I told her I was still curious about one thing. “You titled your autobiography in its British edition ‘Daughter of the East,’ and in its American edition ‘Daughter of Destiny.’ Which are you?”
“What a difficult question,” she said. “I don’t know.”
She became reflective, tilting her face as she rested her chin on her hand. Then she went on, “I’m partly a child of destiny. Fate put me where I am now, against my own inner wishes, but I chose to stay on, when I could always have opted out. Of course, I did have a sense of duty to my father and the causes he espoused, and now I have a duty to those people who believe in me and to myself. A daughter of the East or a daughter of destiny?” She repeated the titles. “Did I have a choice?” She paused, as if she were considering her next words carefully, and then she said, very deliberately, “I am a daughter of the East. I was born into it; conditioned by it; thrust into a political system which is Eastern—a political system in which I have to win or lose. And, more than that, as a daughter of the East I want other women, born into this tradition, this environment, where they’re forced to submit to those societal pressures and those fates which have been written for them, to see how I fight—as a politician, as a woman, as a mother—and how I survive. I want to show them that they can rise above these pressures too, and that they can demand to make their own choices, and not have others—fathers, husbands, or brothers—make their choices for them.”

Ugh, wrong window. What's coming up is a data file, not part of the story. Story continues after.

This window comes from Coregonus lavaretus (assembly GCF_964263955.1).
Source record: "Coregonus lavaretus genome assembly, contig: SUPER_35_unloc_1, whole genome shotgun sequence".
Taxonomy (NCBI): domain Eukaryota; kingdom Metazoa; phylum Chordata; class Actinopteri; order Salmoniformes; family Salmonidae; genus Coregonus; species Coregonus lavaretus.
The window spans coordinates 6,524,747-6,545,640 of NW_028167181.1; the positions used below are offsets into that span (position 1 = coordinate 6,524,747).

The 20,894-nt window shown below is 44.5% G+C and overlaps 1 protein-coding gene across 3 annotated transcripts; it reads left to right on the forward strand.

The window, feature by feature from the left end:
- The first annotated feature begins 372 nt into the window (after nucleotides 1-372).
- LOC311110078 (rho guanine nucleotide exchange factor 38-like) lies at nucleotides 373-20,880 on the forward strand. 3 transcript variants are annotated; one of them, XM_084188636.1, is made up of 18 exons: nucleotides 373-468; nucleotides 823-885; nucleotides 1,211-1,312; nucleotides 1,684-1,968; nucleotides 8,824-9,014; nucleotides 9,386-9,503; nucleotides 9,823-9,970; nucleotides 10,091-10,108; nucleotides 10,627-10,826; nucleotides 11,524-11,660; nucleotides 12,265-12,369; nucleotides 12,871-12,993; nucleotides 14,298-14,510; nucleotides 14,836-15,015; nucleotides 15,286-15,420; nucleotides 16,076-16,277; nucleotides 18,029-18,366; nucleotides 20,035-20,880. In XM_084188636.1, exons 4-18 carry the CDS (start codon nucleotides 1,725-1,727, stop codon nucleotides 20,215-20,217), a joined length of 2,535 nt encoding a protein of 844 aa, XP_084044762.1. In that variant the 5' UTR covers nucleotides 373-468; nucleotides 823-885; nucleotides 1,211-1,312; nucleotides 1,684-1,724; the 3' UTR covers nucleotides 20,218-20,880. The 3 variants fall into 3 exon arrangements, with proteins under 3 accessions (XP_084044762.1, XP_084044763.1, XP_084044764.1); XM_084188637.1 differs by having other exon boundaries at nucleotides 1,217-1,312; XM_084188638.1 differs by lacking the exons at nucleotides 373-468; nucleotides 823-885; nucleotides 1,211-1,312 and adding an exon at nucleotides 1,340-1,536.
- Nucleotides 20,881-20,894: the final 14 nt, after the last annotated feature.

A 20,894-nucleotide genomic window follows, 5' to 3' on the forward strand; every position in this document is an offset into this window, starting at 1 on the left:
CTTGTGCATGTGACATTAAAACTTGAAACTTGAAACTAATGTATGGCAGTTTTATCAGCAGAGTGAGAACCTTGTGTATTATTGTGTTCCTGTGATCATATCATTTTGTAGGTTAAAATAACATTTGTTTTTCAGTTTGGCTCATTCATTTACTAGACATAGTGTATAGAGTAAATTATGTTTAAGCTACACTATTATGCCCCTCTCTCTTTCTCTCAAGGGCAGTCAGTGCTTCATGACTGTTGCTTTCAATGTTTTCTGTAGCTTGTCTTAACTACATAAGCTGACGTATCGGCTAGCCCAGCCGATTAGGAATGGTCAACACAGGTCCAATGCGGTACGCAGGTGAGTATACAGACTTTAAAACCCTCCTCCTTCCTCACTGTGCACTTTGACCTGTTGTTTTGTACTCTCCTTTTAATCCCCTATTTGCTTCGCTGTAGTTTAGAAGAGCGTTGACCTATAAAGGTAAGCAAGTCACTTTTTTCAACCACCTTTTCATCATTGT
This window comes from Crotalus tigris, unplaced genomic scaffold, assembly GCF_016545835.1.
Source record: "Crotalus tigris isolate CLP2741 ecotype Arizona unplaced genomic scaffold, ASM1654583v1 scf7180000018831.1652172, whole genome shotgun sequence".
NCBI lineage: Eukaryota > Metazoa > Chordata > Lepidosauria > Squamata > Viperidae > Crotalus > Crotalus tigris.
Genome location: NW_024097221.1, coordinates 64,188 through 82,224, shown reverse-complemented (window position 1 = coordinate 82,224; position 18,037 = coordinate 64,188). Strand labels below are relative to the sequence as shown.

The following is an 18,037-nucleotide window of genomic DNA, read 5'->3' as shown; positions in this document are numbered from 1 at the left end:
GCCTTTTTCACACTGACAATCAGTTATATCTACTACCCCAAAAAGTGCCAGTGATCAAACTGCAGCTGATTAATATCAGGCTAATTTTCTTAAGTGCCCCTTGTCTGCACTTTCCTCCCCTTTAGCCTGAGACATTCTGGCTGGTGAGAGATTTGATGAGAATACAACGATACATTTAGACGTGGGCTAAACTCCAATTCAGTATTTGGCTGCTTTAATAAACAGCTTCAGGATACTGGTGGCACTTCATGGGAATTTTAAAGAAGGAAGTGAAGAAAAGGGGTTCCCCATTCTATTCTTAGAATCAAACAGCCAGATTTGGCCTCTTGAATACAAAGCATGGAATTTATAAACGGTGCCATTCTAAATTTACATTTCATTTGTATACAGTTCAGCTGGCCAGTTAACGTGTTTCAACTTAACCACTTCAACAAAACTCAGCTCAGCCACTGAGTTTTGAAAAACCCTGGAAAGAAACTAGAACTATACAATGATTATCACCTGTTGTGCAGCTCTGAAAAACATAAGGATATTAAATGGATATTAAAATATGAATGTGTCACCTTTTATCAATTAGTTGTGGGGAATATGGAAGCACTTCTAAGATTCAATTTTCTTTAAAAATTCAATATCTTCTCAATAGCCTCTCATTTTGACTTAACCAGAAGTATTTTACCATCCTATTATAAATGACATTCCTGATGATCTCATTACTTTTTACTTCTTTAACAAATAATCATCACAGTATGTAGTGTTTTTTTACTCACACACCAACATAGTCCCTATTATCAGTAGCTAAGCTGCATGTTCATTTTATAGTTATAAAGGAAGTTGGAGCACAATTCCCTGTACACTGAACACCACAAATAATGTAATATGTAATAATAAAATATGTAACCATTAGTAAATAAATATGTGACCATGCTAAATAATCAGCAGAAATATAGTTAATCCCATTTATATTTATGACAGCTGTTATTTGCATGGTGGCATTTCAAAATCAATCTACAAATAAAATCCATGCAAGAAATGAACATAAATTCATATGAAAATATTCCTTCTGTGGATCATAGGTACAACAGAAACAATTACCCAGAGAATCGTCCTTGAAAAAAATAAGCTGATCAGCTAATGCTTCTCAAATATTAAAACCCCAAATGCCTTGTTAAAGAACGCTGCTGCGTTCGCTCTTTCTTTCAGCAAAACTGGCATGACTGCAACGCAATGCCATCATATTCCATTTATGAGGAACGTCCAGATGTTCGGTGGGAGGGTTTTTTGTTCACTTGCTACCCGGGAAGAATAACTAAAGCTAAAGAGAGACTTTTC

more a The New Yorker profile in 1993 here.